Hello everyone and welcome to the Anglia Sculpture Park, Right, well, the idea behind the sculpture park is that it's a place where works of art such as large sculptures and carvings can be displayed out of doors in a natural setting.
As you'll have noticed when you drove here, most of the land around the park is farmland. The park itself belonged to a family called the De Quincies, who had made a lot of money from manufacturing farm machinery, and who also owned substantial stretches of forest land to the north of the park.
They built a house in the centre of the park, not far from where we're standing now, but this burnt down in 1980 and the De Quincies then sold the land.
The Anglia Sculpture Park isn't the only one in the country: several of the London parks sometimes display contemporary sculptures, and there are a couple of other permanent sculpture parks in England.
But we're unique in that some of our sculptures were actually created for the sites they occupy here, and we also show sculptures by a wider range of artists than anywhere else in the country.
For example, at present we have an exhibition by Joe Tremain, of what he calls 'burnt' sculptures.
These are wood and stone sculptures that he's carved and marked with fire to illustrate the ferocity and intensity of the forces that have shaped our planet over millions of years.
They look really dramatic in this rural setting: To see some of the sculptures, you'll need to follow the path alongside the Lower Lake. We had to renovate this after the lake overflowed its banks a couple of months ago and flooded the area. The water level's back to normal now and you shouldn't have any trouble, the path's very level underfoot.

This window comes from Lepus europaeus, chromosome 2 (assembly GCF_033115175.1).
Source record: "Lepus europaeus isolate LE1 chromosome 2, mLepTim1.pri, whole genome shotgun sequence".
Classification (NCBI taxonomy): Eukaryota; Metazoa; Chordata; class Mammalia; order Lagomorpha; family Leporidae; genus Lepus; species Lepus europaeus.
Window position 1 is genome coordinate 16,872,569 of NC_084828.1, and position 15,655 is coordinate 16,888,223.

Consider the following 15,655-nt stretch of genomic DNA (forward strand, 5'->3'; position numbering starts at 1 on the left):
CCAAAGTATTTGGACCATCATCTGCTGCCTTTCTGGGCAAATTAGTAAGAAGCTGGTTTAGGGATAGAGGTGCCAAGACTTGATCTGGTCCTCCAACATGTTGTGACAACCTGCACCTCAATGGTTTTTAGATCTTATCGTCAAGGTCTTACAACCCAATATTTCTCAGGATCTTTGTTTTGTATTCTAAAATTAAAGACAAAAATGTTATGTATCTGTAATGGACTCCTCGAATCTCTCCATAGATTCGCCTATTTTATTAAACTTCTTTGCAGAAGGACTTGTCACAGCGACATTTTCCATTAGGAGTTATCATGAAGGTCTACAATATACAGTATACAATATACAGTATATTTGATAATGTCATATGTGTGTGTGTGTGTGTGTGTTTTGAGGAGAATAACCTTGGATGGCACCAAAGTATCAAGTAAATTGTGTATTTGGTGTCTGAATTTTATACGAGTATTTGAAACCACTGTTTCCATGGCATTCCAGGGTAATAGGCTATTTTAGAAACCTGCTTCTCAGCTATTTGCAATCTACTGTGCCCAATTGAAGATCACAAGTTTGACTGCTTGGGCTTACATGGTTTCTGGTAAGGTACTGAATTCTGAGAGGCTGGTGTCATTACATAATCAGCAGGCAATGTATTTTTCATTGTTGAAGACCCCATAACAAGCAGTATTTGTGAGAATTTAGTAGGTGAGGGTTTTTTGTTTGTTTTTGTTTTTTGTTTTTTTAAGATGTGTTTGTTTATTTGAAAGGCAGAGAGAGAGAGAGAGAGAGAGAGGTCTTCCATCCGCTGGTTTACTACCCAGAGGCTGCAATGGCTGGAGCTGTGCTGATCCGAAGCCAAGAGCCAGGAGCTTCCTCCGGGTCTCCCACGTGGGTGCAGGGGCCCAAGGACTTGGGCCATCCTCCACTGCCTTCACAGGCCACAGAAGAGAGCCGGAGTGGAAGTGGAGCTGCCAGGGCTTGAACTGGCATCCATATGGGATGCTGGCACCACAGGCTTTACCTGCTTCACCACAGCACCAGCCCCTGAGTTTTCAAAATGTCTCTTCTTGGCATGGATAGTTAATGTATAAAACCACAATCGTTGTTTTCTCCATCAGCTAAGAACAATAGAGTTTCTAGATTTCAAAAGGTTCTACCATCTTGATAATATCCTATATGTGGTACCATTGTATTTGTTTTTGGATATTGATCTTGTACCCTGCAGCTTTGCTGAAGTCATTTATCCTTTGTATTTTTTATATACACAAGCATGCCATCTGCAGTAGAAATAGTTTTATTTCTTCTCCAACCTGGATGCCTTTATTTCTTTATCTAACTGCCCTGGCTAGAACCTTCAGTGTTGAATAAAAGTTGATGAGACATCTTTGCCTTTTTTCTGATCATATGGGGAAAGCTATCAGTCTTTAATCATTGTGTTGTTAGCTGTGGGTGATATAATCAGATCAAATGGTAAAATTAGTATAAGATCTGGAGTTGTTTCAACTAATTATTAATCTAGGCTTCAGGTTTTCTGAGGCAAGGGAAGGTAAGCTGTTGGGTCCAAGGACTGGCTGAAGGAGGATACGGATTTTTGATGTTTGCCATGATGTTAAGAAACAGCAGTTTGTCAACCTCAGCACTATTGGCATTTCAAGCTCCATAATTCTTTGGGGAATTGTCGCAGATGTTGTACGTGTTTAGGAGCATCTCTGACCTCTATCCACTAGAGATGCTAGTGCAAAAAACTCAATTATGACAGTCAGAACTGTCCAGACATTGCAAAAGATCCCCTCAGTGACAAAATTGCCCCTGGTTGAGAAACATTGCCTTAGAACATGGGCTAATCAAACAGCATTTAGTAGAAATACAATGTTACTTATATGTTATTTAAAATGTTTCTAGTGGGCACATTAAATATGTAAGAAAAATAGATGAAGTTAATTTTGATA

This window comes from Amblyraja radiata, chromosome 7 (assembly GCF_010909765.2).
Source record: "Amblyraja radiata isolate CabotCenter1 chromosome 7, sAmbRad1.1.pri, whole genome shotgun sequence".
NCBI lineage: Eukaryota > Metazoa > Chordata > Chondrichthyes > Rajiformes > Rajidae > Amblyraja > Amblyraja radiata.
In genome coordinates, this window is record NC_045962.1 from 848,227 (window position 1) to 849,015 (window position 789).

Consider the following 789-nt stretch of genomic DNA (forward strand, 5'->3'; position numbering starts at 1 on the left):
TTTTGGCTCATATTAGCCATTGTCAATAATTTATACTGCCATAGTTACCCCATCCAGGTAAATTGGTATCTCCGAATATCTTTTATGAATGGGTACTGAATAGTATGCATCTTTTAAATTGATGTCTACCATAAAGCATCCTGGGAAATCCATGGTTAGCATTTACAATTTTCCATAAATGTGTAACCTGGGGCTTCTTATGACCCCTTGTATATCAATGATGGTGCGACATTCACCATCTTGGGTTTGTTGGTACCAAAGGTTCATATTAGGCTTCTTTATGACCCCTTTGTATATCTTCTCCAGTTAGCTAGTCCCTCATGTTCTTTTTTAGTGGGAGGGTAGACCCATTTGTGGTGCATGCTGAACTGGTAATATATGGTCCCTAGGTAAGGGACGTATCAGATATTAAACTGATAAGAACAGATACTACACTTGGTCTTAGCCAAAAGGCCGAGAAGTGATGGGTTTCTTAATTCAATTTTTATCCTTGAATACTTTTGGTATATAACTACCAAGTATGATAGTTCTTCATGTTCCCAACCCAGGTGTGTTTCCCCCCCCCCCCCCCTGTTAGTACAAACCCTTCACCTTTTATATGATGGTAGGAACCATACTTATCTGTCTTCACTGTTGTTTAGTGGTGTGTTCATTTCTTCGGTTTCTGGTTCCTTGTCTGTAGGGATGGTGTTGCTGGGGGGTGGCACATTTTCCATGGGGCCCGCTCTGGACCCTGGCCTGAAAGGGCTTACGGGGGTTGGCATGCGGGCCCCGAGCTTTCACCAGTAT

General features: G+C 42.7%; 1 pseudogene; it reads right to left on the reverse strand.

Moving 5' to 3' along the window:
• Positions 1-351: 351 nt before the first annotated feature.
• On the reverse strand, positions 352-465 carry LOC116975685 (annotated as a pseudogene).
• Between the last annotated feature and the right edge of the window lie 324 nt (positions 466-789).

You should be back at the Visitor Centre at about four o'clock. If you have time it's worth taking a look at the Centre itself. It's not possible to go upstairs at present as builders are working there adding another floor, but the rest's well worth seeing.
The architect was Guy King. He was actually born in this part of England but he recently designed a museum in Canada that won a prize for innovation in public buildings.
If you want to get something to eat when you get back, like a snack or a sandwich, the Terrace Room is currently closed, but you can go to the kiosk and buy something, then sit on one of the chairs overlooking the Lower Lake and enjoy the view as you're eating.
Now, let me just tell you a bit about what you can see in the Sculpture Park. If you look at your map, you'll see the Visitor Centre, where we are now, at the bottom, just by the entrance.
Since we only have an hour, you might not be able to get right around the park, but you can choose to visit some of the highlights.
You might like to take a look at the Joe Tremain sculptures which are displayed on this side of the Upper Lake just behind the Education Centre and near the bridge. They're really impressive, but please remember not to let your children climb on them.
One of our most popular exhibitions is the Giorgio Catalucci bird sculptures - they're just across the bridge on the north side of Lower Lake. I love the way they're scattered around in the long grass beside the lake, looking as if they're just about to take to their wings.
You could also go to the Garden Gallery. It's on this side of the Upper Lake - from the Visitor Centre you go to the Education Centre, then keep on along the path and you'll see it on your right.
There's an exhibition of animal carvings there which is well worth a look.
We also have the Long House - that's quite a walk. From here, you go to the bridge and then turn left on the other side. Soon you'll see a winding pathway going up towards the northern boundary of the park - go up there and you'll find it at the top.
They have some abstract metal sculptures that are well worth seeing if you have time.
OK well now if you’re …